She kicks him in the stomach and then runs at him, screaming, shoving him into a bookcase. He tries to grab her and she scratches at his arm, the nails going deep, sinking into the skin like boots in a marsh. He throws her off and she howls. She imagines ripping her shirt off and pounding her chest like a primate but instead grabs at the skin of his neck, twisting, twisting, like an Indian burn. He yelps and tries to wrestle her to the floor so she knees him, knee in, knee out, knee in, knee out and he is choking, gagging, and she is wrapping her arms around his neck and he is growling, “Fuck you, fuck you,” quieter and quieter, a decrescendo, and she is thinking, “I will not die today, in this Airbnb.”
The body is still there. It is where it was when it became the body, by the bookcase. Books on acting and Great Hikes of Los Angeles! surround it, a red snow angel among the volumes. A bookmark, dislodged from its purpose, lies on the floor and flutters in the air conditioning. She stands, panting, swaying, off to the side, by the breakfast nook and the half-kitchen. She is afraid to walk past it, to the bed, or the door. She stands and sways. She feels as though she has just woken up. Her brain is muddy and the components needed to make a thought are out of sync. They are grinding against each other in a cacophonous roar, like perforations on a film strip not aligning with the sprockets of the projector, so the strip sputters and melts and erupts into flames.
She crouches, sinks, her body feral and warped and not hers anymore. Blood is seeping onto the books, onto Meisner and Stanislavski, staining them, ruining them, surging from where the sculpture made impact. The sculpture, it is somewhere in the room but she is afraid to look, to scan the surroundings. She tries to make herself just stare at the bookmark fluttering but her eyes refuse to focus on it and all she can see is the body, huge, and looming, a landscape of bile and pores and ooze. She throws up. She collapses as the vomit mixes with the blood, and the tributaries of waste rush toward her face. She is unable to move her head so she closes her eyes. The mixture is warm. It laps at her cheek. She thinks about herself lifting the sculpture. At the first moment of impact she had convinced herself that he was empty inside, that if his skull were to shatter, it would be like smashing porcelain, like splitting a vase, that at most dirty water would come out, or some dried up weeds.
She wakes up. She can’t open her left eye. It is covered in a crust of bodily secretions. Vision from her right eye is fuzzy so she just closes it, fumbles her way to the bathroom in the dark. She turns the shower knobs and leans her neck over the edge of the tub and water blasts onto her face. She turns the water off and sits on the toilet and hangs her head down toward the floor. She feels better at thinking. She thinks about What to Do. She thinks about calling someone, on a pay phone. She thinks about Incognito Mode. She thinks about movies she’s seen. She thinks about the body, the blood, the wetness, and she can’t stop having the thought so she turns the thought into writing on a chalkboard in her mind and she erases it, and it’s gone.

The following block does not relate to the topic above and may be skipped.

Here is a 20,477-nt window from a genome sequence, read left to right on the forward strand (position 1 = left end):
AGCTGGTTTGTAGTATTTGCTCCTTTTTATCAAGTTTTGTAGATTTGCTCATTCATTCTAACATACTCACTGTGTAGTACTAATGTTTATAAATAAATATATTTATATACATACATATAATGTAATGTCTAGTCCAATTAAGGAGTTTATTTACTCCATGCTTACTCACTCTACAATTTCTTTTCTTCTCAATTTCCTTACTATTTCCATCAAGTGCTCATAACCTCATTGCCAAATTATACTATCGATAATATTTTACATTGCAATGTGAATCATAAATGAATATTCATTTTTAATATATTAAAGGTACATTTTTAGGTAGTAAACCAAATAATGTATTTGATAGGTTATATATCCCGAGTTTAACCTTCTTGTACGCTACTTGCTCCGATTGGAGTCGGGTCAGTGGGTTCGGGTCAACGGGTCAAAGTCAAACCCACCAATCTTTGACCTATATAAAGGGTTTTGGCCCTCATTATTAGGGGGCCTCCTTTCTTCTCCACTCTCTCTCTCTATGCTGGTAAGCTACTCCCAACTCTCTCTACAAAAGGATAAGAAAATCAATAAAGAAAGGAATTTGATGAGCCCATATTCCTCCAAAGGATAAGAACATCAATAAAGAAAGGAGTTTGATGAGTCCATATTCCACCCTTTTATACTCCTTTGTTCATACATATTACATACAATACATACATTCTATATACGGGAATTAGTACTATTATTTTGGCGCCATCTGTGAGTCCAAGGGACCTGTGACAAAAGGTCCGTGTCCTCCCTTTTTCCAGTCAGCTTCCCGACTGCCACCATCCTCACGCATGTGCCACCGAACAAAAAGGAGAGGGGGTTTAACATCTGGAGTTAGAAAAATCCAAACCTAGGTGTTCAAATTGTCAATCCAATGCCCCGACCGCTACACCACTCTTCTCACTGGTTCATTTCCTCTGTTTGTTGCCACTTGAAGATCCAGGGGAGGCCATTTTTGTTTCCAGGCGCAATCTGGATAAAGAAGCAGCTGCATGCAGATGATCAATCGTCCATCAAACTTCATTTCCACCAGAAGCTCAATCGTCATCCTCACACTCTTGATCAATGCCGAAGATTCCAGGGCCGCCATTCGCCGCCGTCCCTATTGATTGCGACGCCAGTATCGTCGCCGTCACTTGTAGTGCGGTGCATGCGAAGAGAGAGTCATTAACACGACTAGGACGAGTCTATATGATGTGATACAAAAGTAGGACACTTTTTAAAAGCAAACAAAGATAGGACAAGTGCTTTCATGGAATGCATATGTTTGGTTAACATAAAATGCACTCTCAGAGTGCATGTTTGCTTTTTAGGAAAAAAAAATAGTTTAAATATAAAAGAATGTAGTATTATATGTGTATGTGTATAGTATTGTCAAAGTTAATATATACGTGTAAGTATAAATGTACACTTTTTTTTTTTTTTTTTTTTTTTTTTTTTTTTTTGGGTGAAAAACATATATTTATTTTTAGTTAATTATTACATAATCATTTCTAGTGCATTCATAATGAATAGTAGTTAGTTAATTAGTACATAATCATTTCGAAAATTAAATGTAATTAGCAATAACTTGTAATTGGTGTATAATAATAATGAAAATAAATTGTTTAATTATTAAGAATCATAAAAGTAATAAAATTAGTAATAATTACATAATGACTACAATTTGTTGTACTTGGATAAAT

She closes her eyes and fumbles her way to her suitcase and extracts the first outfit combination she can sense by touch. She takes off her ruined clothes and replaces them with the new ones. She thinks she can hear the body breathing, trying to match the rhythm of her own panicked breaths. She holds her breath to see if she can catch it in the act, but it’s too fast, and it stops; it knows she’s listening. She crouches back down on the floor. She makes her brain think: she thinks about What to Do; she thinks about checking for a wallet, uncovering who this stranger, this attacker, is—was—now just a pile, a mess to clean up. She erases the thought. Eyes closed, she crawls around on the floor until she finds a pair of shoes. Her palms and knees are sticky and wet. She crawls to the front door, reaches up, and can’t undo the lock. The mechanism with which to open the door feels insurmountably complicated. She starts crying. Maybe the body can undo the lock. She can hear it crying, its nose full, its voice small and nasal and whimpering. She doesn’t know how the body got in, before it was the body, or why. Why it slipped in, while her back was turned—excited, her first vacation in years! She doesn’t know who it was coming for, whether it died in vain. She leans her head against the door and her body shakes and rattles like it does when she’s having an orgasm but it feels like the inverse of that, like a sun collapsing, a supernova, and she imagines that she is on a chalkboard, and it is being slowly erased.